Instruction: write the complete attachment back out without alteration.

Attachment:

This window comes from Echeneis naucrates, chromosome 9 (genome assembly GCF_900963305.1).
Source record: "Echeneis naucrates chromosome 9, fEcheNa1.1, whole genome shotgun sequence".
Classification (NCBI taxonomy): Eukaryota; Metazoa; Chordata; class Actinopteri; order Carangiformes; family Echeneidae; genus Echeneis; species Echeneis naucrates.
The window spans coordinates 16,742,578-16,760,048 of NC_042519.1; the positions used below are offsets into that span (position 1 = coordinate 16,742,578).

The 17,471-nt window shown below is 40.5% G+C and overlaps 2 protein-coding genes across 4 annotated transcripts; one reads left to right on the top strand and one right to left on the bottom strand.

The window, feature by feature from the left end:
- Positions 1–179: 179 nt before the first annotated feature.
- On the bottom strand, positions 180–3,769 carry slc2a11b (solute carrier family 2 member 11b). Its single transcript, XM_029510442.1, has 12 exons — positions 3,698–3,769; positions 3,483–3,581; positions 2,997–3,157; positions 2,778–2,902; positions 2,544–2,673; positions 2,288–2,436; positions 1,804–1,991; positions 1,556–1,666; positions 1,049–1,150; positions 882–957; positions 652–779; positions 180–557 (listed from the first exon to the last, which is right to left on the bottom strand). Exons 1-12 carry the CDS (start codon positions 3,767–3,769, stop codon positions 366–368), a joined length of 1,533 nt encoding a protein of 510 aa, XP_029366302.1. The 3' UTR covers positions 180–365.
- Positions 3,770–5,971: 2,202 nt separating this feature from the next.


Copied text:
This window comes from Echeneis naucrates, chromosome 9 (genome assembly GCF_900963305.1).
Source record: "Echeneis naucrates chromosome 9, fEcheNa1.1, whole genome shotgun sequence".
Classification (NCBI taxonomy): Eukaryota; Metazoa; Chordata; class Actinopteri; order Carangiformes; family Echeneidae; genus Echeneis; species Echeneis naucrates.
The window spans coordinates 16,742,578-16,760,048 of NC_042519.1; the positions used below are offsets into that span (position 1 = coordinate 16,742,578).

The 17,471-nt window shown below is 40.5% G+C and overlaps 2 protein-coding genes across 4 annotated transcripts; one reads left to right on the top strand and one right to left on the bottom strand.

The window, feature by feature from the left end:
- Positions 1–179: 179 nt before the first annotated feature.
- On the bottom strand, positions 180–3,769 carry slc2a11b (solute carrier family 2 member 11b). Its single transcript, XM_029510442.1, has 12 exons — positions 3,698–3,769; positions 3,483–3,581; positions 2,997–3,157; positions 2,778–2,902; positions 2,544–2,673; positions 2,288–2,436; positions 1,804–1,991; positions 1,556–1,666; positions 1,049–1,150; positions 882–957; positions 652–779; positions 180–557 (listed from the first exon to the last, which is right to left on the bottom strand). Exons 1-12 carry the CDS (start codon positions 3,767–3,769, stop codon positions 366–368), a joined length of 1,533 nt encoding a protein of 510 aa, XP_029366302.1. The 3' UTR covers positions 180–365.
- Positions 3,770–5,971: 2,202 nt separating this feature from the next.